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CDC: Vehicle crash deaths cost billions

ATLANTA, May 11 (UPI) -- U.S. officials say motor vehicle crash deaths cost the country $41 billion a year in medical and work-loss costs.

The Centers for Disease Control and Prevention in Atlanta released a report Wednesday that says half of this cost was in just 10 states -- California, Texas, Florida, Georgia, Pennsylvania, North Carolina, New York, Illinois, Ohio and Tennessee -- based on 2005 data.

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"Deaths from motor vehicle crashes are preventable," Dr. Thomas R. Frieden, director of the CDC, says in a statement. "Seat belts, graduated driver's license programs, child safety seats and helmet use save lives and reduce healthcare costs."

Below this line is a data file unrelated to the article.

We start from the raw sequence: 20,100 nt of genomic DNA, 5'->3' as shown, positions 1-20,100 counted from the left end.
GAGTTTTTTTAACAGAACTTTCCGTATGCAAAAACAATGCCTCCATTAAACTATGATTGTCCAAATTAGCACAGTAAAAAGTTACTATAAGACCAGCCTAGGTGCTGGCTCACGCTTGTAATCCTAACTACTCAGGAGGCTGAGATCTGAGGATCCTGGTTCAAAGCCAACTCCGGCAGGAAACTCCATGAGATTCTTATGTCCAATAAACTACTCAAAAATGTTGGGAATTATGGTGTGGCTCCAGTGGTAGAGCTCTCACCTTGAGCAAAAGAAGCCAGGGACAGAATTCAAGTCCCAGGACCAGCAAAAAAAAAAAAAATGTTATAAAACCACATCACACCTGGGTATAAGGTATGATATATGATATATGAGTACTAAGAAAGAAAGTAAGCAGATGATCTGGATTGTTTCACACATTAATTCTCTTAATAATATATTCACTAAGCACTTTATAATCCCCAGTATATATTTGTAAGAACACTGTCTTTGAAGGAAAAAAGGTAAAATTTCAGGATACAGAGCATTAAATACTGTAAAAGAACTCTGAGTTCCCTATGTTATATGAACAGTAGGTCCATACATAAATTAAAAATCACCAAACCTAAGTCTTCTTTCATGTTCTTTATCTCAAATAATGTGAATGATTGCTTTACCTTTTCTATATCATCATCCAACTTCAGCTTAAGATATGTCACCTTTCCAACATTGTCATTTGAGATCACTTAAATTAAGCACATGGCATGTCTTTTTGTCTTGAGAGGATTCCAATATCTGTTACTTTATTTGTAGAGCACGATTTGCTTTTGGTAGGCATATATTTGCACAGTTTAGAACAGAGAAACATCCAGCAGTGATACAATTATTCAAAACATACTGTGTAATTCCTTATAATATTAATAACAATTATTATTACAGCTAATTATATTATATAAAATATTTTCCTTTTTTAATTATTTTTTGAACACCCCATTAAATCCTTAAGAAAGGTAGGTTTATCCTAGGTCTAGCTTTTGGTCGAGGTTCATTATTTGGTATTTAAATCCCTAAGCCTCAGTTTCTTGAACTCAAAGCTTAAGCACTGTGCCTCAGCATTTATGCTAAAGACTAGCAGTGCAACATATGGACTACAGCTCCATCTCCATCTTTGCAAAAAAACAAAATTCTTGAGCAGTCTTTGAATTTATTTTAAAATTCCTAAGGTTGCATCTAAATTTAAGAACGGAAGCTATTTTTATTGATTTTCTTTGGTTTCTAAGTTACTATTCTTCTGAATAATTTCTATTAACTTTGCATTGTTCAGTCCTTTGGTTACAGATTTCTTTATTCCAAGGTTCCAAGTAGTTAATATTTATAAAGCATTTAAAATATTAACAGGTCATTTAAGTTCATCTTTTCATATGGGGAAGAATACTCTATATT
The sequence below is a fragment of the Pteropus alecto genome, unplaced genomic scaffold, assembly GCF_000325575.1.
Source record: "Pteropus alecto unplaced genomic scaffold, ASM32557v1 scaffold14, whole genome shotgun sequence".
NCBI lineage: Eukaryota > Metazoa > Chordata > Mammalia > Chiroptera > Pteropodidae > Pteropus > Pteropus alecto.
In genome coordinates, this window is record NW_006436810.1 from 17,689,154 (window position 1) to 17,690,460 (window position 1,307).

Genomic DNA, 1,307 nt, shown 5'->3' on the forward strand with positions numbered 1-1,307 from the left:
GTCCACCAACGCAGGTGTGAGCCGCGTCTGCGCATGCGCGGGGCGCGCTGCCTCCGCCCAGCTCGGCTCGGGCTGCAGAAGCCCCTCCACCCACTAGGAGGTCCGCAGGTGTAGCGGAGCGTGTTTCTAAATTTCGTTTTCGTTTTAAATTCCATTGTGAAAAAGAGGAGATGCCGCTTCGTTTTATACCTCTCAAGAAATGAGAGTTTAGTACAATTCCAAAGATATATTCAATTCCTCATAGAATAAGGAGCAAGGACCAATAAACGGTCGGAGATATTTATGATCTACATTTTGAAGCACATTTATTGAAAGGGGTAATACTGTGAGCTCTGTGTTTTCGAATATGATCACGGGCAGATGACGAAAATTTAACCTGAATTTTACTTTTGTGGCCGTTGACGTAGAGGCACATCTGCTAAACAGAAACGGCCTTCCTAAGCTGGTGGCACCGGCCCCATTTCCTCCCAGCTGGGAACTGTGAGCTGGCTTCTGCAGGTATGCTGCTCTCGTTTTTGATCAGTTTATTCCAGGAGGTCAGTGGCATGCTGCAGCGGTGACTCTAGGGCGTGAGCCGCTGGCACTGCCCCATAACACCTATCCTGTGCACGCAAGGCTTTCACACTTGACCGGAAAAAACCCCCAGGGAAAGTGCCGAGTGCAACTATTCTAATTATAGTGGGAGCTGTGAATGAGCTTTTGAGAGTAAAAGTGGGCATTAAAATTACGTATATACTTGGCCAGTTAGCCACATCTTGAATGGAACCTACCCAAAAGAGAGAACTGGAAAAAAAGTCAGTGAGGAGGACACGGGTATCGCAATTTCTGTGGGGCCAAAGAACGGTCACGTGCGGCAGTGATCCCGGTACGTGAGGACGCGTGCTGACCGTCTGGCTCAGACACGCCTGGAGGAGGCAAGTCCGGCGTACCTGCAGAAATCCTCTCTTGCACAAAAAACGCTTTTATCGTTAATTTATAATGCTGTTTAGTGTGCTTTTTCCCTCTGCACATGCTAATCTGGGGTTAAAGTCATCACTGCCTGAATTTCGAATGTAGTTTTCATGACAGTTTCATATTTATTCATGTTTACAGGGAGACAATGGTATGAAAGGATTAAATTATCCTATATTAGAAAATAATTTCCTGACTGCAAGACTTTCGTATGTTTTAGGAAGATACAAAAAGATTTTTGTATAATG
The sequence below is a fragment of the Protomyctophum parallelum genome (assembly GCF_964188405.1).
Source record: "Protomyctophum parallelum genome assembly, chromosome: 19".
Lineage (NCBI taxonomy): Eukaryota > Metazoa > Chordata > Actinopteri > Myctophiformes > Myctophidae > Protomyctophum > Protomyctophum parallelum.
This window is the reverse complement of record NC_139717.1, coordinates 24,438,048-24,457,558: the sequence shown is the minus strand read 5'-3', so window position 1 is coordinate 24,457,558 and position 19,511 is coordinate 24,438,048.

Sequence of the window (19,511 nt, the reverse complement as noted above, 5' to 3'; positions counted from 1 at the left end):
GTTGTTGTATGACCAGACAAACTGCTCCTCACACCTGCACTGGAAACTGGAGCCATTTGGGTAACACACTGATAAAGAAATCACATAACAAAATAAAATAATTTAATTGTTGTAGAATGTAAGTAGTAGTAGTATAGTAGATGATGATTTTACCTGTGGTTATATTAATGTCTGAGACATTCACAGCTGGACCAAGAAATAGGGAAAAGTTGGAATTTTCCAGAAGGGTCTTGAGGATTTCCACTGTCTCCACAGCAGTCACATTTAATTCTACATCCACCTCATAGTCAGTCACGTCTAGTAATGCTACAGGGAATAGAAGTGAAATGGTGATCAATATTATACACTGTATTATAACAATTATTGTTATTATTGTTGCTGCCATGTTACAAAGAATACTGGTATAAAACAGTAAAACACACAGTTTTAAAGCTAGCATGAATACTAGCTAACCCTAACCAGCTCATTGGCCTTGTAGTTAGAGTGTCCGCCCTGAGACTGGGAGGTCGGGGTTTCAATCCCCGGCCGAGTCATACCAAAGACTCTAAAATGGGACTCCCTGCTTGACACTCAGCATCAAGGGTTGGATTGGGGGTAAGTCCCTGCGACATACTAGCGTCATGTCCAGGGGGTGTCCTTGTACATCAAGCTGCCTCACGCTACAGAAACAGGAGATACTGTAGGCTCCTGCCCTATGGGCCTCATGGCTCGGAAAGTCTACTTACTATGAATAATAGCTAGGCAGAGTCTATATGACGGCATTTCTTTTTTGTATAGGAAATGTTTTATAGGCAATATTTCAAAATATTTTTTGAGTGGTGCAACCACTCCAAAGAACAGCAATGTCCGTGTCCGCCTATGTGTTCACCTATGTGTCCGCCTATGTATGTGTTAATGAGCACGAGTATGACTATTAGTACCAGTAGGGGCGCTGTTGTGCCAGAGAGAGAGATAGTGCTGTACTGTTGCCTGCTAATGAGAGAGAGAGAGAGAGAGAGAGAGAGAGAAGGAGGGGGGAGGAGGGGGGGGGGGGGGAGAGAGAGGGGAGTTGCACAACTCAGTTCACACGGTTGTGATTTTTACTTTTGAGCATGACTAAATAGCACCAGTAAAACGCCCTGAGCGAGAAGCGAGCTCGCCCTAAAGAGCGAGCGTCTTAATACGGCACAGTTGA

To prevent crash-related deaths, the CDC's Injury Center recommends states consider:

-- Primary seat belt laws, which allow motorists to be stopped and cited for not wearing seat belts.

-- Strong states policies requiring children to be placed in age- and size-appropriate child safety and booster seats while riding in vehicles.

-- Graduated driver licensing systems, proven to reduce teen crashes by up to 40 percent among 16-year-olds.

-- Universal laws requiring all motorcycle riders to wear helmets. Helmets can reduce the risk of death in a motorcycle crash by more than one-third and reduce the risk of brain injury by 69 percent.

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